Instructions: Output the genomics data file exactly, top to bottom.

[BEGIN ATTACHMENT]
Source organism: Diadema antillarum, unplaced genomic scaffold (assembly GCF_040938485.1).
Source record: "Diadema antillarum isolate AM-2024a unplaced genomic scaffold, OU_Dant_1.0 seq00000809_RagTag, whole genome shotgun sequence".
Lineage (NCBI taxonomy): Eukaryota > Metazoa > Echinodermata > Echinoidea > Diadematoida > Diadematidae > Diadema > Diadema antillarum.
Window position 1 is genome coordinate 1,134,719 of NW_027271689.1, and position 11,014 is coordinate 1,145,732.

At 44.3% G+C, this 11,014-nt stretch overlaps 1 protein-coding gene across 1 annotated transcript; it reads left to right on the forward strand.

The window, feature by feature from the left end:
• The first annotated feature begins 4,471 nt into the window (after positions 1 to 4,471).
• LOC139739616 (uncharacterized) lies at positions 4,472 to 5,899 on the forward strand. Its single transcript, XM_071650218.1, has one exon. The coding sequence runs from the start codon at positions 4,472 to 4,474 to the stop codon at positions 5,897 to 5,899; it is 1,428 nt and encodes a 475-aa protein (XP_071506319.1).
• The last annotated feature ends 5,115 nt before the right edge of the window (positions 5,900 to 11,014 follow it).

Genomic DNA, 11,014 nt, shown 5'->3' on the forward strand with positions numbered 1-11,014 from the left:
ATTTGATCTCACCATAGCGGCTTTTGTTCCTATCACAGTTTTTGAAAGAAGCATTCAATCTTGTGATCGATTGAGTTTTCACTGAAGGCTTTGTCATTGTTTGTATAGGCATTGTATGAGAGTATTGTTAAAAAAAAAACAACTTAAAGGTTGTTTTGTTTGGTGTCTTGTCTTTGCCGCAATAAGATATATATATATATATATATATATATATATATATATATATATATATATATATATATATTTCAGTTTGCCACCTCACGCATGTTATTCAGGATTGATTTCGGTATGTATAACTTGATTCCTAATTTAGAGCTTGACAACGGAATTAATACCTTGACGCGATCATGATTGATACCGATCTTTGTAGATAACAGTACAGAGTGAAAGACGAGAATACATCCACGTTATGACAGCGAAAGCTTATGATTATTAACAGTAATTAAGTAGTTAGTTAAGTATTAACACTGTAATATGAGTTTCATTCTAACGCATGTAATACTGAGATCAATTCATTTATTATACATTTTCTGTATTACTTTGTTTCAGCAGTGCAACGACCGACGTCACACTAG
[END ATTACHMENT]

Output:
Source organism: Diadema antillarum, unplaced genomic scaffold (assembly GCF_040938485.1).
Source record: "Diadema antillarum isolate AM-2024a unplaced genomic scaffold, OU_Dant_1.0 seq00000809_RagTag, whole genome shotgun sequence".
Lineage (NCBI taxonomy): Eukaryota > Metazoa > Echinodermata > Echinoidea > Diadematoida > Diadematidae > Diadema > Diadema antillarum.
Window position 1 is genome coordinate 1,134,719 of NW_027271689.1, and position 11,014 is coordinate 1,145,732.

At 44.3% G+C, this 11,014-nt stretch overlaps 1 protein-coding gene across 1 annotated transcript; it reads left to right on the forward strand.

The window, feature by feature from the left end:
• The first annotated feature begins 4,471 nt into the window (after positions 1 to 4,471).
• LOC139739616 (uncharacterized) lies at positions 4,472 to 5,899 on the forward strand. Its single transcript, XM_071650218.1, has one exon. The coding sequence runs from the start codon at positions 4,472 to 4,474 to the stop codon at positions 5,897 to 5,899; it is 1,428 nt and encodes a 475-aa protein (XP_071506319.1).
• The last annotated feature ends 5,115 nt before the right edge of the window (positions 5,900 to 11,014 follow it).

Genomic DNA, 11,014 nt, shown 5'->3' on the forward strand with positions numbered 1-11,014 from the left:
ATTTGATCTCACCATAGCGGCTTTTGTTCCTATCACAGTTTTTGAAAGAAGCATTCAATCTTGTGATCGATTGAGTTTTCACTGAAGGCTTTGTCATTGTTTGTATAGGCATTGTATGAGAGTATTGTTAAAAAAAAAACAACTTAAAGGTTGTTTTGTTTGGTGTCTTGTCTTTGCCGCAATAAGATATATATATATATATATATATATATATATATATATATATATATATATATATATATATTTCAGTTTGCCACCTCACGCATGTTATTCAGGATTGATTTCGGTATGTATAACTTGATTCCTAATTTAGAGCTTGACAACGGAATTAATACCTTGACGCGATCATGATTGATACCGATCTTTGTAGATAACAGTACAGAGTGAAAGACGAGAATACATCCACGTTATGACAGCGAAAGCTTATGATTATTAACAGTAATTAAGTAGTTAGTTAAGTATTAACACTGTAATATGAGTTTCATTCTAACGCATGTAATACTGAGATCAATTCATTTATTATACATTTTCTGTATTACTTTGTTTCAGCAGTGCAACGACCGACGTCACACTAG